|Publication number||US7678662 B2|
|Application number||US 11/609,851|
|Publication date||Mar 16, 2010|
|Filing date||Dec 12, 2006|
|Priority date||Dec 13, 2005|
|Also published as||CN101331597A, CN101331597B, EP1961040A2, US20070132054, WO2007070664A2, WO2007070664A3|
|Publication number||11609851, 609851, US 7678662 B2, US 7678662B2, US-B2-7678662, US7678662 B2, US7678662B2|
|Inventors||Reza Arghavani, Ellie Yieh, Hichem M'Saad|
|Original Assignee||Applied Materials, Inc.|
|Export Citation||BiBTeX, EndNote, RefMan|
|Patent Citations (9), Non-Patent Citations (7), Referenced by (12), Classifications (13), Legal Events (2)|
|External Links: USPTO, USPTO Assignment, Espacenet|
The present application claims priority from U.S. Provisional Application No. 60/750,162 filed on Dec. 13, 2005, which is incorporated by reference herein and in its entirety.
Memory devices are used for internal or external storage in electronic components including, but not limited to, computers, digital cameras, cell phones, MP3 players, personal digital assistants (PDAs), video game consoles, and other devices. There are several different types of memory devices, including volatile and non-volatile memory. Volatile memory devices require a steady flow of electricity to maintain their contents, such as for example, random access memory (RAM). Non-volatile memory devices retain or store information even when electrical power to the electronic component is terminated. For example, read-only memory (ROM) can hold instructions for operating an electronic device. EEPROM (electrically erasable programmable read-only memory) is a type of non-volatile read-only memory (ROM) that can be erased by exposing it to an electrical charge. EEPROM typically comprise a number of memory cells that each have an electrically isolated floating gate to store charge which is transported to, or removed from, the floating gate by programming or erase operations.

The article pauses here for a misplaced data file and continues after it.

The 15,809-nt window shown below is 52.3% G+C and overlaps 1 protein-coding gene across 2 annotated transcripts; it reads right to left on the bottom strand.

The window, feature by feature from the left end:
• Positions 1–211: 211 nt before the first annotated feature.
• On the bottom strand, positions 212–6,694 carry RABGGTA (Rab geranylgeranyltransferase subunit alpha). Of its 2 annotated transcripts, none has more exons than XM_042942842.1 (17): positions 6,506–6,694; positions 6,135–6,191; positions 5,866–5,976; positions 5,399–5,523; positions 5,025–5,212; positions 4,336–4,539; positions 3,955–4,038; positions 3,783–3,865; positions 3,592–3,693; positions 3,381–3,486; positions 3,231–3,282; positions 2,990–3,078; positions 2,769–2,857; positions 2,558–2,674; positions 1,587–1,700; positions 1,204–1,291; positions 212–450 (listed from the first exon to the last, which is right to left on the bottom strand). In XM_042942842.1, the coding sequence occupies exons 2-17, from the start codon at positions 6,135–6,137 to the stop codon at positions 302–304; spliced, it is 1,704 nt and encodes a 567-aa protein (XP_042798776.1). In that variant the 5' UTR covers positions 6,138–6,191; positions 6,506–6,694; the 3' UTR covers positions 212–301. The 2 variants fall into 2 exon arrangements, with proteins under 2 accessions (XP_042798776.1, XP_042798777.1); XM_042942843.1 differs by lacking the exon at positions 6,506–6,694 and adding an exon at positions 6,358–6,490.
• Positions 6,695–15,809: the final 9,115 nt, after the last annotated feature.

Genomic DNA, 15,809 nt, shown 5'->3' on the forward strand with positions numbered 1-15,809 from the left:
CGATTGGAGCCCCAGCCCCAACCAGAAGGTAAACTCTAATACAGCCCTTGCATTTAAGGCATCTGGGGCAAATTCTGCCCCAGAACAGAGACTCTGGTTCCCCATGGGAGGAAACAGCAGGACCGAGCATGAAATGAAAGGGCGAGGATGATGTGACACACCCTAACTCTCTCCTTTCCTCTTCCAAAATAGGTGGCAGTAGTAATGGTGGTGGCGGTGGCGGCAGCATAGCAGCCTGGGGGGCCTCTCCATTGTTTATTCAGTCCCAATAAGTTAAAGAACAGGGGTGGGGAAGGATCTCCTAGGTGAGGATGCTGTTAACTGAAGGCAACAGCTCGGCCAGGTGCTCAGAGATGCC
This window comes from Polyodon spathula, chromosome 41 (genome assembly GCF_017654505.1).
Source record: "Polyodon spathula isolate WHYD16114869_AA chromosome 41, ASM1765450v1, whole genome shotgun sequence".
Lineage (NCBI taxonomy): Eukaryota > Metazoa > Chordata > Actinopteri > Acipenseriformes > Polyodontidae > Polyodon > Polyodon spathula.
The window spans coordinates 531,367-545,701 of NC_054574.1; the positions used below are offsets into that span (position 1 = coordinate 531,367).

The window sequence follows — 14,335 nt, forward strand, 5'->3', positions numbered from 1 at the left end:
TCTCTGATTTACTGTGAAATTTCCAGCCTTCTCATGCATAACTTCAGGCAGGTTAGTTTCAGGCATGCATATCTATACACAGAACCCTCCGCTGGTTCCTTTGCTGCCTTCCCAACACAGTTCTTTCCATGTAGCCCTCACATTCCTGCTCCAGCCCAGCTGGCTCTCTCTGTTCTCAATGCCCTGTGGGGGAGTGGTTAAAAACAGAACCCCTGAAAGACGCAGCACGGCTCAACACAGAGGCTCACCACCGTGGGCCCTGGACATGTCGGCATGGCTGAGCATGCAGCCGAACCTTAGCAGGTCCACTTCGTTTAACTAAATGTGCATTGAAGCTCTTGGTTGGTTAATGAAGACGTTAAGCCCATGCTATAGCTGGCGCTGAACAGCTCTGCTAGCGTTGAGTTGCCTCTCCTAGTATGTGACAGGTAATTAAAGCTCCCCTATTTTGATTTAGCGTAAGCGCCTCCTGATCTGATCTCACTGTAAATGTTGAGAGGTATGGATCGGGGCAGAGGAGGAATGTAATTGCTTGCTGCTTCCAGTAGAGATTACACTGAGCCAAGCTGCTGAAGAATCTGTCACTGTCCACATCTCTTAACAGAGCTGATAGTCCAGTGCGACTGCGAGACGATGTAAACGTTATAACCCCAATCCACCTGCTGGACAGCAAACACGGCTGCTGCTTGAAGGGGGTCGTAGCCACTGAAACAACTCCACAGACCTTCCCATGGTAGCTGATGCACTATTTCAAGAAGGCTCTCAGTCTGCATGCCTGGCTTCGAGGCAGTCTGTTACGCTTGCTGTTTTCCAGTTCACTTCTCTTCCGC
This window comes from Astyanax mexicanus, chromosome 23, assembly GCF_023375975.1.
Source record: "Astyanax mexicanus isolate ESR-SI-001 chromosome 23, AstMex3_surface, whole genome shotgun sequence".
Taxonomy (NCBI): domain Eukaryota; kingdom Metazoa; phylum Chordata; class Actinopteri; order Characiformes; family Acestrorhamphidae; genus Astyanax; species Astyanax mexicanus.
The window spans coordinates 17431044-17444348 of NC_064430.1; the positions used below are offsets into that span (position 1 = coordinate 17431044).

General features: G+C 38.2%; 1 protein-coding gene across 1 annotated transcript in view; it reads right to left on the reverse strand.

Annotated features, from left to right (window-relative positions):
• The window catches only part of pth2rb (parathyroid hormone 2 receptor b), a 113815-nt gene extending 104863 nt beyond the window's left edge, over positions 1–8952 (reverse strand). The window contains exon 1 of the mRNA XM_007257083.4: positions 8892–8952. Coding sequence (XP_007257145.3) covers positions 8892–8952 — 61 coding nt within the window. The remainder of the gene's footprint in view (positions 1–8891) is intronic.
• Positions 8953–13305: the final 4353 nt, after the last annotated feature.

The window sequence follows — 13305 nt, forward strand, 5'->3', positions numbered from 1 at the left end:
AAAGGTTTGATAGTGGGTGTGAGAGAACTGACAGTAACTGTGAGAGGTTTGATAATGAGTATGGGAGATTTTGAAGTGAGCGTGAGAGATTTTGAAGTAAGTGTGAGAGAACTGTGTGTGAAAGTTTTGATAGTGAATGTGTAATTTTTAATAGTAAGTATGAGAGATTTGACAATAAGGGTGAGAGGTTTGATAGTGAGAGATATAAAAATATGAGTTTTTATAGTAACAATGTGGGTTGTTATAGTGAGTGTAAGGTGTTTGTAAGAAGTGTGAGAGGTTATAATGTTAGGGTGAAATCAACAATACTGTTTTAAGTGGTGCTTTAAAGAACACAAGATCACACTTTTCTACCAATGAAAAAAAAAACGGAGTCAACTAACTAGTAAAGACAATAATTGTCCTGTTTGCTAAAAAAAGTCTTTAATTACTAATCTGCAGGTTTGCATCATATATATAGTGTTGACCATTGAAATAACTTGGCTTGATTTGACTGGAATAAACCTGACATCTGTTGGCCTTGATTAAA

One type of EEPROM is a memory cell that has a floating gate field-effect transistor capable of holding a charge, such as a flash memory cell. The flash memory cell provides both the speed of volatile memory, such as RAM, and the data retention qualities of non-volatile ROM. Advantageously, an array of memory cells can also be electrically erased or reprogrammed using a single electrical current pulse instead of one cell at a time. A typical memory array includes a large number of memory cells grouped into an erasable block. Each of the memory cells can be electrically programmed basis by charging the floating gate and the stored charge can be removed from the floating gate by an erase operation. Thus, the data in a memory cell is determined by the presence or absence of the charge in the floating gate.
An exemplary memory cell 20 comprises a substrate 22 comprising a source 24 and a drain 26, and channel 28 therebetween, as shown in
Flash memory cells 20 with higher memory densities are being developed to increase data storage capacity and reduce manufacturing costs. The memory density and data storage capacity of a memory cell 20 can be increased by reducing the minimum feature size of the cell. As the sizes of the features of the memory cell are reduced to ever-smaller levels of less than 90 nm, the thickness “t” of the tunnel oxide layer 30 is also correspondingly reduced. The thinner tunnel oxide layer 30 allows lower operational voltages to be used to induce electron movement from the channel 28 through the tunnel oxide layer 30 and to the floating gate 32. The lower the operational voltages used to program the memory cell 20, the lower the energy consumption of the cell 20, which is desirable.